S.K. Kapur, J.
1. This is a petition under Section 491 of the Code of Criminal Procedure by Babu son of Mohd. Ismail for the issue of a writ of Habeas Corpus. He has filed this petition as next friend seeking the release of Abdullah Showkat son of Karamat Ali Khan who has been detained under Rule 30 of the Defence of India Rules. 1962. The petitioner alleges that in November, 1963, some persons were arrested for smuggling of gold and Abdullah Showkal (hereinafter referred to as the detenu) was suspected of having a hand in the said smuggling. His house was. therefore, searched but nothing incriminating was recovered. On November, 14. 1963, another search was made on the house of the detenu but again nothing was recovered. He was then taken to the Court of Mr. Kakar, Magistrate 1st Class, Delhi, and was arrested under Section 104 of the Customs Act. 1962. Thereafter he was enlarged on bail and on March. 10. 1964, he went to Pakistan under a passport issued by the Indian Authorities. The petitioner further alleges that the detenu had gone to Pakistan because most of his relatives were there and he wanted to see them. On July 15, 1964, the impugned order of detention was passed by the District Magistrate. Delhi, and on August 6, 1964, the detention case of the detenu was reviewed in pursuance of Rule 30-A (6) (b) of the Defence of India Rules. 1962, by the Administrator, who confirmed the detention order. On September 3, 1964, the detenu returned from Pakistan and on October 29, 1964, he made an application for reduction in the bail amount. On November 7, 1964, the above-mentioned application was fixed for hearing and on that day it was slated in Court by certain Officer of the Customs Department who was present there that the detenu was in Pakistan and should be ordered to be produced in Court. According to the petitioner that statement by the Custom Officer was incorrect and as a matter of fact the detenu had gone to Kanpur. On November 17, 1964, the detenu appeared in Court and the bail amount was reduced. As soon as he came out of the Court room the detention order dated July 25, 1964, was served on him and he was taken in custody. The order of the Administrator reviewing the detention order was served on the detenu on November 23. 1964.
2. Mr. C.L. Sareen, learned counsel for the pettioner has submitted that (1) the order of detention is mala fide and (2) that under Sub-rule 6(b) of Rule 30 A of the Rules the Administrator could only confirm the detention or cancel the detention order. Since the detenu was not in custody on August 6, 1964. when the detention order was reviewed there has been no valid review as required under Rule 30-A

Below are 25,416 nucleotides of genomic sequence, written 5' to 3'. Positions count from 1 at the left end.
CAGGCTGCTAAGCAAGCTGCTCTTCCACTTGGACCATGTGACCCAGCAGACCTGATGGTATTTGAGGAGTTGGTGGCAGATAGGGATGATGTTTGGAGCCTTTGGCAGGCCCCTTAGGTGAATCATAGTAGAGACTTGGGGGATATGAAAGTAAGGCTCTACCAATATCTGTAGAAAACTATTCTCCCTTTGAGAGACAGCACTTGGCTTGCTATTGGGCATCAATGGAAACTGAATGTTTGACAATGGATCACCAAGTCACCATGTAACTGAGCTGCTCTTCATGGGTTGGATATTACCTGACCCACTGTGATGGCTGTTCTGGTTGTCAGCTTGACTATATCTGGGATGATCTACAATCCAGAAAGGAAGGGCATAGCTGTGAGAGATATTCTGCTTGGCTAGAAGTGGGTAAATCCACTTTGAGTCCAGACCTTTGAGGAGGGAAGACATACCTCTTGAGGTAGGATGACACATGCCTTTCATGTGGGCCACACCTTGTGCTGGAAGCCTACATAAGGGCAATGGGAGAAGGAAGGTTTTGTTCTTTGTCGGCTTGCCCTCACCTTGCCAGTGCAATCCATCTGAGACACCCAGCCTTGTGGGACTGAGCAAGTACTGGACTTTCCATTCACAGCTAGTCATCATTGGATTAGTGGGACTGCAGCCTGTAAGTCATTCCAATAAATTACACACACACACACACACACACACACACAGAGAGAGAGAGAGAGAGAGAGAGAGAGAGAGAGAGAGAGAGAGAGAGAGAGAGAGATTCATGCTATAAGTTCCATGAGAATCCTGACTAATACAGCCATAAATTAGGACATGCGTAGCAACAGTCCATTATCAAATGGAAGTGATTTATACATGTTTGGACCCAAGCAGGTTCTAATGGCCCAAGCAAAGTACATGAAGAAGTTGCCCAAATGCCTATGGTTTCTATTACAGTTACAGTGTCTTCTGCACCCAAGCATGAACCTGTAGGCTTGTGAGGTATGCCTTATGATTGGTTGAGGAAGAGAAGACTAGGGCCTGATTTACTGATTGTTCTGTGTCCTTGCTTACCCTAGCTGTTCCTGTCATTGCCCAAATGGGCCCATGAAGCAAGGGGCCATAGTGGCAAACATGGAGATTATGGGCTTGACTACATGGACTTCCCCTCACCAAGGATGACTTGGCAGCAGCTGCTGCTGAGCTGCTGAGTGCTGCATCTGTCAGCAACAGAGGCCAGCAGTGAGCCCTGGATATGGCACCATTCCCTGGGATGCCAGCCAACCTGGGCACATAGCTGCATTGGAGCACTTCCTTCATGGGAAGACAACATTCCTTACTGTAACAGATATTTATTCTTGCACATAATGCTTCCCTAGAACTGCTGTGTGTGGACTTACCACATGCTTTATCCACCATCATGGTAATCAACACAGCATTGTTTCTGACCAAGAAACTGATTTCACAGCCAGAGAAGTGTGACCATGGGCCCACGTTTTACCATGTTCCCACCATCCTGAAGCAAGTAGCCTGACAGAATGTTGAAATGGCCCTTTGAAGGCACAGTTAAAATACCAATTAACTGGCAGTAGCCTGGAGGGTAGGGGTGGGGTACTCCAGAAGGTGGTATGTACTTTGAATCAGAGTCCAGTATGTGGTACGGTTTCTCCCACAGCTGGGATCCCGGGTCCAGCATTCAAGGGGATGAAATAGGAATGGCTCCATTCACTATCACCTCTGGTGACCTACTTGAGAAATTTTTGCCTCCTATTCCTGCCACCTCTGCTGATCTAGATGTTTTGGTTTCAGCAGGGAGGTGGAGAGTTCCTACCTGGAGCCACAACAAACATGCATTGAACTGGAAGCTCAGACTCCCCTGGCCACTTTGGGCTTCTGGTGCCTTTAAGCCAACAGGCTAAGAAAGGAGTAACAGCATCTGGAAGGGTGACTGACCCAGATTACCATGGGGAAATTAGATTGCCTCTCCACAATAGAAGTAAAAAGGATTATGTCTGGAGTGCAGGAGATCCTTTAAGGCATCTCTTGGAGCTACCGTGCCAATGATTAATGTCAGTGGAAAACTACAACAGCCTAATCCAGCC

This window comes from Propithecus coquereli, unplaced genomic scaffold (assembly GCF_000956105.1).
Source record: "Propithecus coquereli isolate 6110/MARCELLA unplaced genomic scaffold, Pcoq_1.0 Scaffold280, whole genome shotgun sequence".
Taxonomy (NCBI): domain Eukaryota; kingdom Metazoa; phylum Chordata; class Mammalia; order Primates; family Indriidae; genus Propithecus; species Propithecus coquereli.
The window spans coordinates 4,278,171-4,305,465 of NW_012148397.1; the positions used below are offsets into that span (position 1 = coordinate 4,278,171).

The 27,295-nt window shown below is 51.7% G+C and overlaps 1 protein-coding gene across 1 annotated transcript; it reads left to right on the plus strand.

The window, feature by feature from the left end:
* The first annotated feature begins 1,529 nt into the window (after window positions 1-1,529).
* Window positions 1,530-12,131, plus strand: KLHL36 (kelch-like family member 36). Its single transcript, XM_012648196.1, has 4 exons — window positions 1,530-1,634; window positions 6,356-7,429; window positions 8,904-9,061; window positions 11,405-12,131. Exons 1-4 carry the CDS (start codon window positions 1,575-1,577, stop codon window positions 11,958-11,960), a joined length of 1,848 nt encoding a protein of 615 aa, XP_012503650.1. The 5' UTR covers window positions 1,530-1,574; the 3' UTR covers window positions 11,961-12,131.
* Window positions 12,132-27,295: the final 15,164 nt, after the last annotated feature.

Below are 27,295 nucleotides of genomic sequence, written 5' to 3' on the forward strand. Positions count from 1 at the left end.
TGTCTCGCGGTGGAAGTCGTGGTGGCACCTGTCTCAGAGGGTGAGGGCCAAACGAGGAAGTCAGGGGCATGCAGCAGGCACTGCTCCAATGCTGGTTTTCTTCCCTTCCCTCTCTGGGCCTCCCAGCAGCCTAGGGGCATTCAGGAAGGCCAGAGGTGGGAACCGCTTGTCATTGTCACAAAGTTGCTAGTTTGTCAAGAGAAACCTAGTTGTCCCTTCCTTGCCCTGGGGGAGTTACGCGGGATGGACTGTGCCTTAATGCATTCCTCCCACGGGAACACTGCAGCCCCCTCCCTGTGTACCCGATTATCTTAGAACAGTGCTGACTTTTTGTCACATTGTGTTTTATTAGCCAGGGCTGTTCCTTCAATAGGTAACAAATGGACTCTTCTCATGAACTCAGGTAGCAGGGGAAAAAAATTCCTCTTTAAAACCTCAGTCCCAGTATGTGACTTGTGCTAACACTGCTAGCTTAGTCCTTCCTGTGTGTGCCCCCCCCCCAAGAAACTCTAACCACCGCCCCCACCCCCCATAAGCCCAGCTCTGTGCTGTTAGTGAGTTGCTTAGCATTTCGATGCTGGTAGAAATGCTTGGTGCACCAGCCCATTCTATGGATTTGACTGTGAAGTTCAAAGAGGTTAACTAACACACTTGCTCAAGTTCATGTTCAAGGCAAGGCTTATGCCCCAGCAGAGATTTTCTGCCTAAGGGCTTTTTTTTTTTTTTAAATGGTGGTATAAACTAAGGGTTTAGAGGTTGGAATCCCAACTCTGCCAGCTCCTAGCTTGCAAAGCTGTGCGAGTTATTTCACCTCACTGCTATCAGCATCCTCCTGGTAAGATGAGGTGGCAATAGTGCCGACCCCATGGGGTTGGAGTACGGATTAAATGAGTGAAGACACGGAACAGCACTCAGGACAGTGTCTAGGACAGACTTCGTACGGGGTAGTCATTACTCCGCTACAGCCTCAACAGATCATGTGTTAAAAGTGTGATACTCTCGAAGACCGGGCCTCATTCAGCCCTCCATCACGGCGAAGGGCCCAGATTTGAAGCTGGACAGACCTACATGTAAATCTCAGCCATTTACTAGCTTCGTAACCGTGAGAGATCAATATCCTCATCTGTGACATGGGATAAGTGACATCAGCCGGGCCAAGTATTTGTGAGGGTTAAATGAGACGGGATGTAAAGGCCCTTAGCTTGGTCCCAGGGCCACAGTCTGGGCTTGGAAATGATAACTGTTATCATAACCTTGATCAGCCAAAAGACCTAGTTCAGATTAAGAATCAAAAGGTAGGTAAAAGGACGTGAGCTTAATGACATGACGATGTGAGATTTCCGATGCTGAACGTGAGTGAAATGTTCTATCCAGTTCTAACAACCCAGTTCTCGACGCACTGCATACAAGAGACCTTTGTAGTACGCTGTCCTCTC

3. In support of the first point Mr. Sareen contends that (a) the detaining authority has not applied its mind to the facts of the case but has merely signed a cyclostyled Order: (b) the affidavit of the District Magistrate does not disclose any proper details about the objectionable activities of the detenu. Nothing has been said in the affidavit as to how and in what manner was the detenu involved in the smuggling; (c) even according to the affidavit of the District Magistrate it was known to the authorities as early as October 1963 that the detenu was acting as the Agent of the gang of smugglers but still nothing was done to apprehend him till November 19, 1964, in spite of the fact that the order of detention had been passed in July 1964, and the detenu had returned to India from Pakistan on Sepetember 3, 1964 and (d) the object of Rule 30 of the Defence of India Rules. 1962. is to prevent a person from acting in any manner prejudicial to the defence of India and civil defence, the public safety, the maintenance of public order. India's relations with foreign powers, the maintenance of peaceful conditions in any part of India, the efficient conduct of military operations or the maintenance of supplies and services essential to the life of the Community Since the detenu was not in country from March to September. 1964, an order for detention of July 25. 1954. could either be justified nor bona fide.
4. According to Mr. Sareen the above circumstances show that the order is mala fide. Mr. Sareen contends that in view of the suspension of fundamental rights in the country the life and liberty of every subject is being held at the will and pleasure of the Administrative authorities constituted under the Defence of India Act which is a very long armed statute In view of this, says Mr. Sareen. it is absolutely necessary that the spirit and letter of law must be carefully observed and any violation of disrespect of the statute should be viewed seriously and held to render the detention order illegal.
5. I have carefully considered the allegations made in the petition and the affidavit filed on behalf of the District Magistrate and I am afraid I do not agree with Mr. Sareen that the order is mala fide. The District Magistrate has set out in detail the activities of Abdullah Showkat and the grounds which rendered it necessary to detain him. The District Magistrate has inter alia stated in his affidavit that--